Hewlett-Packard said Tuesday it plans one last production run of the TouchPad, which has become a hot seller following a price cut and the announcement the company was killing the tablet computer.
Citing disappointing sales, HP, the world's largest personal computer maker, announced on August 18 that it was ending production of the TouchPad, its rival to Apple's iPad, after just seven weeks on the market.
HP also said it was halting production of phones based on the webOS mobile operating system acquired from Palm last year for $1.2 billion.
The Palo Alto, California-based HP also announced that it was cutting the price of the most basic model of the TouchPad from $399 to just $99.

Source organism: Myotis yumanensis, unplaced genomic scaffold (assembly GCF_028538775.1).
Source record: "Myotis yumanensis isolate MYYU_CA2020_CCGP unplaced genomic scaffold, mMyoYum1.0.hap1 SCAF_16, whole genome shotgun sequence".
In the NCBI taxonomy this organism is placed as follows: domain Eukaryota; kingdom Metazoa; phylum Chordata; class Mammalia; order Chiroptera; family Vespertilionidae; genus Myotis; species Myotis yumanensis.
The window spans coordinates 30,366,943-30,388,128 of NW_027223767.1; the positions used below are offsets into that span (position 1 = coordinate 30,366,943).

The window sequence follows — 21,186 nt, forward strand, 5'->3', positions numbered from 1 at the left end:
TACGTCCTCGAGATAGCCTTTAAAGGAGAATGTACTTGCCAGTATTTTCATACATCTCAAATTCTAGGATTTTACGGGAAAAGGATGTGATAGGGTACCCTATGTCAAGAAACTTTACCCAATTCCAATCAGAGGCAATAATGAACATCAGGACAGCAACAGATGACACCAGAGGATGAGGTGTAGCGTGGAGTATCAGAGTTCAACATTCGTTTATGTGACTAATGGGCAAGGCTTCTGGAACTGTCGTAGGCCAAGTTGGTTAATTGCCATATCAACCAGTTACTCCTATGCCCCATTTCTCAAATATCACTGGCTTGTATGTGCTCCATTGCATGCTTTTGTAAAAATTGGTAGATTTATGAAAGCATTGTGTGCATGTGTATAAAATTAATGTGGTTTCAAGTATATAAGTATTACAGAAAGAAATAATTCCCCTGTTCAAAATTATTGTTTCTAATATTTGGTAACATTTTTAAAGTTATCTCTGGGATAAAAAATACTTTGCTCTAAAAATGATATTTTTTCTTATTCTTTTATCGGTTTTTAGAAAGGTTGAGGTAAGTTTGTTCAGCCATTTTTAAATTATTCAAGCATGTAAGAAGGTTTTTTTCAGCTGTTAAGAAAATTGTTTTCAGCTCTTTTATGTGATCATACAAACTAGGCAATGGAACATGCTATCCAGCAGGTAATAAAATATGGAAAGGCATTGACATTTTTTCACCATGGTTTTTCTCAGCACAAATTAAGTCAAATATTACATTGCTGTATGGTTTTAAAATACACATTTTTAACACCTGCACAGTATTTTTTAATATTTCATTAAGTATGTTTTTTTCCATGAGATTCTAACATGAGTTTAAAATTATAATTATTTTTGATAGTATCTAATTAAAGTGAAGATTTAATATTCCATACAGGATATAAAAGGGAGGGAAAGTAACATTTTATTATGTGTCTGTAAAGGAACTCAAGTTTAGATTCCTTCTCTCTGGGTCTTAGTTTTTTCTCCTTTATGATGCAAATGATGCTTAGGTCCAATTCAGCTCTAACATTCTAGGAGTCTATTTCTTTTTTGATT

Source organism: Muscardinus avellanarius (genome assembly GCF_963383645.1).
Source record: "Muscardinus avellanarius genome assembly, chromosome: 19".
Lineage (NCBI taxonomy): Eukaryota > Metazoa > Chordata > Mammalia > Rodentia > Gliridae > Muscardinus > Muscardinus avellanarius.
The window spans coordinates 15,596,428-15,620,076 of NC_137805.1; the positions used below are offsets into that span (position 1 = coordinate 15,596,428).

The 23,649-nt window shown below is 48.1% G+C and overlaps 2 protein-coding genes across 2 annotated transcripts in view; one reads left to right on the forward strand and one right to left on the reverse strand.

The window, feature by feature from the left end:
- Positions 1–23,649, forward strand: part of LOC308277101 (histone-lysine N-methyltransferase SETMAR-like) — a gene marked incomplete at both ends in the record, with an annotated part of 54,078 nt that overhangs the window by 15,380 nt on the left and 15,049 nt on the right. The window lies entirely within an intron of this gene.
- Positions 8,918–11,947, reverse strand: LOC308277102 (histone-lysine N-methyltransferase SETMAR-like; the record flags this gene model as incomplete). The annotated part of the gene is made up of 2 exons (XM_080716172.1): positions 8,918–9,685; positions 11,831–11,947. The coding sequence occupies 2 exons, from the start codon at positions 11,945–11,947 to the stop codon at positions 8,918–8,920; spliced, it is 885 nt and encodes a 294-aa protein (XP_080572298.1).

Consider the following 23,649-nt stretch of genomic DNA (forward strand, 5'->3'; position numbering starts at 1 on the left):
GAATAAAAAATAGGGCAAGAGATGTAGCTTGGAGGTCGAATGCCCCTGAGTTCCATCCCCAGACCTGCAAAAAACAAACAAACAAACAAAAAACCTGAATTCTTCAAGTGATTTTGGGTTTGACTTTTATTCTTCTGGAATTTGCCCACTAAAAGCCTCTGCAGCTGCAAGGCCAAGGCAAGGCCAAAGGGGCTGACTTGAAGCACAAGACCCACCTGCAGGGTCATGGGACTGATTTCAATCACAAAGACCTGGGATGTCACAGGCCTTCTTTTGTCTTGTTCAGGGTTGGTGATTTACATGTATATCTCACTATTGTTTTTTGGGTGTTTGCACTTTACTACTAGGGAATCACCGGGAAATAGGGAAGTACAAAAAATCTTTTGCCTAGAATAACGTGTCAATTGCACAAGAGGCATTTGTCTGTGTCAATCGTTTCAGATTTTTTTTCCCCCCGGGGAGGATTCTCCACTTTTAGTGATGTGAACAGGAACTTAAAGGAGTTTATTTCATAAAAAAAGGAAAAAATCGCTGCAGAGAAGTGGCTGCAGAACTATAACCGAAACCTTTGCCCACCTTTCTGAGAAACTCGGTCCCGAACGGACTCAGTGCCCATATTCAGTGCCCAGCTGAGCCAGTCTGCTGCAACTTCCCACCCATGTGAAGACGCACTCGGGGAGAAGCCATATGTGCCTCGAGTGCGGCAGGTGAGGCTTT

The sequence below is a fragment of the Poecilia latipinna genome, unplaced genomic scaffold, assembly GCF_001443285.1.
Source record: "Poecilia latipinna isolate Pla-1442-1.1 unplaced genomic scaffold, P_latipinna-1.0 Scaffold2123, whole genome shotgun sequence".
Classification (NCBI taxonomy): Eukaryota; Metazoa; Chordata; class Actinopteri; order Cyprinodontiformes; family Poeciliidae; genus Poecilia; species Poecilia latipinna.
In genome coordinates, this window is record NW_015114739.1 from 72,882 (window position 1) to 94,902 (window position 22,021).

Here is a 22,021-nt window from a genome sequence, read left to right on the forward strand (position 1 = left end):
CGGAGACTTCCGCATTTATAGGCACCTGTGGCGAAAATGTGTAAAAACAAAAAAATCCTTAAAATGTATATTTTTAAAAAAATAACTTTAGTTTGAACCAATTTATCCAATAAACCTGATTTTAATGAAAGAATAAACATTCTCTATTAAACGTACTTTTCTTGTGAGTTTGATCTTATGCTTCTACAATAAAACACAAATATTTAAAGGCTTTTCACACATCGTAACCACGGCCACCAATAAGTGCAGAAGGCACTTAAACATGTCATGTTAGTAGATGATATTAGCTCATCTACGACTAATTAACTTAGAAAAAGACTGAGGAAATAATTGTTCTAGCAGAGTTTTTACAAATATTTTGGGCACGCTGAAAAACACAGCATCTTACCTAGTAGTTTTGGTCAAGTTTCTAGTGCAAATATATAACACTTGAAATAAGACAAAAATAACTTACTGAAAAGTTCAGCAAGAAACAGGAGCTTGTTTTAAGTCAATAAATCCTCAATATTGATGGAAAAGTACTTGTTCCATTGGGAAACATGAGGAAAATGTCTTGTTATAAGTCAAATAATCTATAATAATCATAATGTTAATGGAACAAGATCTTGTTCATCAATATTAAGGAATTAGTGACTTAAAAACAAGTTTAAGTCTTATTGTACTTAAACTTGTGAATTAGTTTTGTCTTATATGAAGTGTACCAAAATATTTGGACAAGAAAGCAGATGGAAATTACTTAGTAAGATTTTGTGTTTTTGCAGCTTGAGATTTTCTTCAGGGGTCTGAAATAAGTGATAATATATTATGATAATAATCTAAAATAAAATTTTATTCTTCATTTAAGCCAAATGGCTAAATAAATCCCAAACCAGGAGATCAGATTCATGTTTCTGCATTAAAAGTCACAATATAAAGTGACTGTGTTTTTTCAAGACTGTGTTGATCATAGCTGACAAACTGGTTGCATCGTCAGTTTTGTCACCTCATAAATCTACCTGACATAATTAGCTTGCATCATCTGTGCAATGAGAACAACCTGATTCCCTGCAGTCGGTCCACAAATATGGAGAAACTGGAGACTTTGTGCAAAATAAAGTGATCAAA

The tablet computer has been flying off the shelves ever since.
"Since we announced the price drop, the number of inquiries about the product and the speed at which it disappeared from inventory has been stunning," HP said in a blog post on Tuesday.
"Despite announcing an end to manufacturing webOS hardware, we have decided to produce one last run of TouchPads to meet unfulfilled demand," HP said.
"We don't know exactly when these units will be available or how many we'll get, and we can't promise we'll have enough for everyone," HP said. "We do know that it will be at least a few weeks before you can purchase."
HP also announced on August 18 that it was exploring a spinoff of its PC unit in a historic shift away from the consumer market.
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